Deciding what problems to address requires a thorough knowledge of your target audience. Hubspot recommends creating buyer personas to determine exactly what “pain points” or problems your readers will need you to tackle. Once you’ve uncovered this, HubSpot says, “ask yourself whether the piece of content you're creating addresses an aspect of those pain points.”

So now you are sure you’ve hit those pain points and are confident people will read your blog – awesome! But you’re not done. Reading might spark their interest in your business, but it won’t necessarily motivate them to do anything about it. A call to action, whether a link to download an eBook or a simple request to “tweet this post,” is an easy addition that can make a huge difference in your ability to attain and engage customers. “If you have 10 readers who read your post but don't react, you'll reach 10 people. If you have 10 readers who post your article on Twitter where they're followed by 100 people, you'll reach 1,000 people,” Burnes notes.

Just make sure these CTAs are subtle enough that they don’t drown out valuable content. “Business blogs are marketing tools and need to drive sales,” Burnes writes. “Yet in order to do that, they need to provide quality content without a sales pitch. Every business blogger needs to find the right balance on their own.”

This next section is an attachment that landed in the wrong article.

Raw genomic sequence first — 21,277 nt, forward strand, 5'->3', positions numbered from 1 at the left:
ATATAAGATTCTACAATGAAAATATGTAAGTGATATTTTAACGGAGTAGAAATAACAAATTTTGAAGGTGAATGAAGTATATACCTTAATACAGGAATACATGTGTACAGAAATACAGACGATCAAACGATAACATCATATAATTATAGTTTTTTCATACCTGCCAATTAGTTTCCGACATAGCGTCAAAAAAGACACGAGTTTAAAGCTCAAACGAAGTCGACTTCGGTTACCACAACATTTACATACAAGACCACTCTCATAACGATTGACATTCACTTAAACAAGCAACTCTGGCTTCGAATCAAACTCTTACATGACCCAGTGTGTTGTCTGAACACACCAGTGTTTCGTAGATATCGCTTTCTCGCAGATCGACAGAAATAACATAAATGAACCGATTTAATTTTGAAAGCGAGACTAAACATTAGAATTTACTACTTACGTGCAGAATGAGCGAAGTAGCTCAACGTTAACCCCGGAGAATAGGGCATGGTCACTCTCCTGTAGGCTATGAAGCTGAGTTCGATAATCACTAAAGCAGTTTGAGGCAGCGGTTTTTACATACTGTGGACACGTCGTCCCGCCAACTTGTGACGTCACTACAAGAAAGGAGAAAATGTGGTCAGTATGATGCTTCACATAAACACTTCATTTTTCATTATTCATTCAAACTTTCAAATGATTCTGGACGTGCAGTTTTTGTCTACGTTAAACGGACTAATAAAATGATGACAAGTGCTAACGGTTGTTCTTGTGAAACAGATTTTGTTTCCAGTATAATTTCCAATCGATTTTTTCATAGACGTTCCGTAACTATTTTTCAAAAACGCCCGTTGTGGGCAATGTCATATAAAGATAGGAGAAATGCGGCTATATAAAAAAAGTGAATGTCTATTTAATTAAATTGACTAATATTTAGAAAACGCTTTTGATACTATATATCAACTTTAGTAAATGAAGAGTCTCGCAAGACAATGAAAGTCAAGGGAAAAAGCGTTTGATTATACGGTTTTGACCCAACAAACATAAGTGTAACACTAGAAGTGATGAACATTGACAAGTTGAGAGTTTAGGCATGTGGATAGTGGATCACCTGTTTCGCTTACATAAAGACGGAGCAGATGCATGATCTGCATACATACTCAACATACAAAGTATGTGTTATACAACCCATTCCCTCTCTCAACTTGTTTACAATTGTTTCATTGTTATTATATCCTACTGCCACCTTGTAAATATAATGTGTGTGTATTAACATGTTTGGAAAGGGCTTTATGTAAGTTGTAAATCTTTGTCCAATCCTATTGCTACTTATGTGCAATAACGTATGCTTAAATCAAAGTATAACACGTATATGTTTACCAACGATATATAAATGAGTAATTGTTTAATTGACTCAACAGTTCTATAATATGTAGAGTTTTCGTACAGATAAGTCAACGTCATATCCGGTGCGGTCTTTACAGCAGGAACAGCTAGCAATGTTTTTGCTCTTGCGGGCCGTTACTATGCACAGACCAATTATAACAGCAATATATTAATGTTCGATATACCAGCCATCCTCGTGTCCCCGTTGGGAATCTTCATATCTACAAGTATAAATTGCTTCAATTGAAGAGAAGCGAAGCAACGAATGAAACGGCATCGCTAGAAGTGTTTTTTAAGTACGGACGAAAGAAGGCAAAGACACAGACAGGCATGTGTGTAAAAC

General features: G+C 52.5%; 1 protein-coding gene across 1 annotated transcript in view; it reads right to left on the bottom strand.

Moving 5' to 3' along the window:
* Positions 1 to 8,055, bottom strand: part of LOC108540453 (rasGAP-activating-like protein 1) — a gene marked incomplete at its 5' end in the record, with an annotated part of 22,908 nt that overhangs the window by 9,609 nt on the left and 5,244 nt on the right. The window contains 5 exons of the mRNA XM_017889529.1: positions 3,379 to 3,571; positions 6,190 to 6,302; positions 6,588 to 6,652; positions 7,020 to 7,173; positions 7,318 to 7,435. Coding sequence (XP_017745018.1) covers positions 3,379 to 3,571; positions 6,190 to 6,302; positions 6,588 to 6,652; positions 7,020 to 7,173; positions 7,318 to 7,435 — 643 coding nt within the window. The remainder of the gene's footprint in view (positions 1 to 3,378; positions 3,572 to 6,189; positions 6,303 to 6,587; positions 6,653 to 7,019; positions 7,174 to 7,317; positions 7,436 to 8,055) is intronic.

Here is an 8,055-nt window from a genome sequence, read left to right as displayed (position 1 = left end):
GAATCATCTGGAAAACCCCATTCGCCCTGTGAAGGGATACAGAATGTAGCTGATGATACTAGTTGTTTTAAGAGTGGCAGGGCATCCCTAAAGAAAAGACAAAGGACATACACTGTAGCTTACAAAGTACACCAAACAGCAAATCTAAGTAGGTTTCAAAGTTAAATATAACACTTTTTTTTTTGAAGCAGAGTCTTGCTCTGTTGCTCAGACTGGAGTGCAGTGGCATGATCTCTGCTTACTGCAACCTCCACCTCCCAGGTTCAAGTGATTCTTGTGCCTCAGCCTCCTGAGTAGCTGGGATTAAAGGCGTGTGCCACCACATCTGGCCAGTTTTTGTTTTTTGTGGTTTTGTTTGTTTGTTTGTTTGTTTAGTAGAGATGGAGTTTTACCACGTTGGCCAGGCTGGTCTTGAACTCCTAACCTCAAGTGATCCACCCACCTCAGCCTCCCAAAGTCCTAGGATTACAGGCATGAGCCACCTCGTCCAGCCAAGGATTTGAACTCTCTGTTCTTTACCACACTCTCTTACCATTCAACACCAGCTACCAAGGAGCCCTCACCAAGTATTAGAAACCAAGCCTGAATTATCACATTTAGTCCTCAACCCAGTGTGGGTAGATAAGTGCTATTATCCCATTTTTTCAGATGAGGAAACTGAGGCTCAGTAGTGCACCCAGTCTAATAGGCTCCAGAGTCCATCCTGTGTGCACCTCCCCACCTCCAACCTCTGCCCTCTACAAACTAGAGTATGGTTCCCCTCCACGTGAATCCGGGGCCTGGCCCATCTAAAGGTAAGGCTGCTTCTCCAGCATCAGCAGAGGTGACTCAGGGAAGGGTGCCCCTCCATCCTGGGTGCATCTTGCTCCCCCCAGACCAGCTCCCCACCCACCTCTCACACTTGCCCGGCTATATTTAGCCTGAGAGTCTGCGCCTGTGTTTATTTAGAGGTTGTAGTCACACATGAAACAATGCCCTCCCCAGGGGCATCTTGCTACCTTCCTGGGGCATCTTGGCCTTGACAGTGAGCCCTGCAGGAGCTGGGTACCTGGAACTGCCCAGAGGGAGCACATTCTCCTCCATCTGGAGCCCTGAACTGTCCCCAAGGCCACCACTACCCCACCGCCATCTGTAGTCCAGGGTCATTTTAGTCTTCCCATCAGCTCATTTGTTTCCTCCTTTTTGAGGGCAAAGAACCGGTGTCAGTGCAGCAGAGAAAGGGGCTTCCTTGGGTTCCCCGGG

4.  How can I re-purpose it?

 The old mantra “Reduce, Reuse, and Recycle” ain’t just for tin cans and newspaper anymore; in fact it can be applied to digital content. Different channels, i.e., different social networks, lend themselves to different types of content, and vice versa. If you think a particular post will drum up differing opinions or ideas, create a Facebook or Google+ poll based on it. If a subject would be better explained visually, create an infographic, slide show, or video to supplement the blog. Videos in particular are a great way to demonstrate how products work, or to highlight the people behind the products. If you already have a blog post listing tips or a step-by-step process, why not turn it into a downloadable checklist or eBook?